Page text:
What’s more exciting than the promises of longer, warmer hours in the garden? Getting to finally harvest your winter’s work from your home vegetable garden! All your toiling can finally be picked and savoured — perhaps served in a fresh spring salad or stored for those occasional stormy spring stews. To make the most of your hard labour, we have provided the best tips and storage solutions for harvesting your winter veggies.
Assessing your home vegetable garden
A great spring harvest comes right after your cool season crop develops. These veggies thrive best when they have a chance to mature during cool weather — and believe it or not — they will go to seed otherwise. One important tip to keep in mind? These veggies store better when they are picked at peak maturity. Be sure to get your timing right, and handle with care. Anything handled roughly, showing scuffs, nicks or bruises, is best consumed first, as it will deteriorate quicker.
If you are new to creating a home vegetable garden, we have some resources to help guide you through the process, from planting to picking. For future planning, we shared our pick for the top three winter vegetables. Additionally, if you want more information on how to make the most of your October garden, we have some great advice for your flowers, and what else to start sowing now.
From backyard crop to tabletop
It’s time to focus on picking your matured cool season veggies. These include onions (green, spring, leeks and even garlic), brassicas (turnip, cabbage, kale, swiss chard and mustard greens) and other favourites like carrots, peas and broad beans.
Harvesting and storage tips
Making sure you pick at the ripe (and right) moment. To ensure longevity for your veggies, be sure to use the correct storage method:
Root vegetables (carrots and turnips)
Try to leave your root vegetables in the ground as long as possible. When you are ready to dig them up, carefully trim the tops and avoid cutting the beginnings of the root. Keep in the crisper drawer in your fridge, tightly sealed in a bag or container to avoid getting them exposed to air. It’s always best to eat root vegetables as fresh as possible, but they are considered as long term storage veggies.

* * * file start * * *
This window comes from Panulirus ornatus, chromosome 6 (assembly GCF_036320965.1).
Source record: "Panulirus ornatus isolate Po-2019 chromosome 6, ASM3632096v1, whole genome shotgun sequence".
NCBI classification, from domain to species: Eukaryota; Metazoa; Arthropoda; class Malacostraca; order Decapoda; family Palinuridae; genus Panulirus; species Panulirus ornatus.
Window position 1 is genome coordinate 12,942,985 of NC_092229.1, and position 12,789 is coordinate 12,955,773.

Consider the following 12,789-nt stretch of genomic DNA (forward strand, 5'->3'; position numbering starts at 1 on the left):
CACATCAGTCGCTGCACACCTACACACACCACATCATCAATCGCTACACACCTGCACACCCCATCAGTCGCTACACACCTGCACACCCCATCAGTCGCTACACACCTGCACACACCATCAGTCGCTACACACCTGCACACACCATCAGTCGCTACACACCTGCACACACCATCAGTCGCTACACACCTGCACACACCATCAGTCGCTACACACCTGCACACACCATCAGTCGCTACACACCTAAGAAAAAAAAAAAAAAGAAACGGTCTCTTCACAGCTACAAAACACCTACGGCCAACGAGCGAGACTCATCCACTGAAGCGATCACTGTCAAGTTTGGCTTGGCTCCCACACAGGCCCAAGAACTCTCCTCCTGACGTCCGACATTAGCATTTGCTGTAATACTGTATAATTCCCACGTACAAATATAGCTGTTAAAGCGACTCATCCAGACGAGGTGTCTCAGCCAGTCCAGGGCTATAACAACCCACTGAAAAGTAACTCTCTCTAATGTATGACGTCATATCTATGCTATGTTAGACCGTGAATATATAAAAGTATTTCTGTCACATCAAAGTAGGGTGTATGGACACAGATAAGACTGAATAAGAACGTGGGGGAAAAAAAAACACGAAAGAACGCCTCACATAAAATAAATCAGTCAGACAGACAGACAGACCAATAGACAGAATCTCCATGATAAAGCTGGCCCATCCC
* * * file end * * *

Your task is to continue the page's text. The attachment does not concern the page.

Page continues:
Roots like amadumbe can be uprooted when the leaves turn yellow and then stored in a cool dry aerated space. Amadumbe needs to be consumed and cooked as soon as possible (they are toxic when consumed raw), whereas the leaves can store for several days in a perforated bag in the fridge. Carrots and parsnips, however, can last three to four weeks.
Once you have uprooted your onions and garlic bulbs, it’s best to air them out in a warm, dry spot away from direct sunlight. After a few weeks, you can trim the roots and tops before storing in a dark and well aerated area. The best place would be away from the fridge, preferably a root cellar or an airy cupboard.
Storage times include seven to ten days for green onions and up to one to two months for onions. A peeled bulb of garlic can last three weeks and an unpeeled head of garlic can last six months.
Brassicas (leafy greens, from roots to buds)
The best practices for storing these lush greens involve washing and some additional prep. Their lifespan extends considerably by rinsing, then wrapping them in a paper or tea towel and storing them in a sealable container. Not to mention the amount of time this saves when it comes to whipping up a leafy green dish. Broccoli can, however, keep well in a freezer.
Storage times for these green goods include three to five days for spinach and up to one week for lettuce and cabbage.
Green beans and peas
These pod plants store well in a fridge if you intend to eat them fresh from your home vegetable garden. To keep your beans and peas fresher for longer, blanche and keep them frozen. When blanching, be sure to trim the ends and remove the long fibrous strands, then store the beans in a sealed container.
Unwashed and unblanched beans can store up to seven days in the fridge, whereas frozen beans can last up to six months.
We hope you have a smashing spring, spent gathering and enjoying your cool season vegetables. For more ideas or advice for your home vegetable garden or other projects, contact us for expert tips and tricks.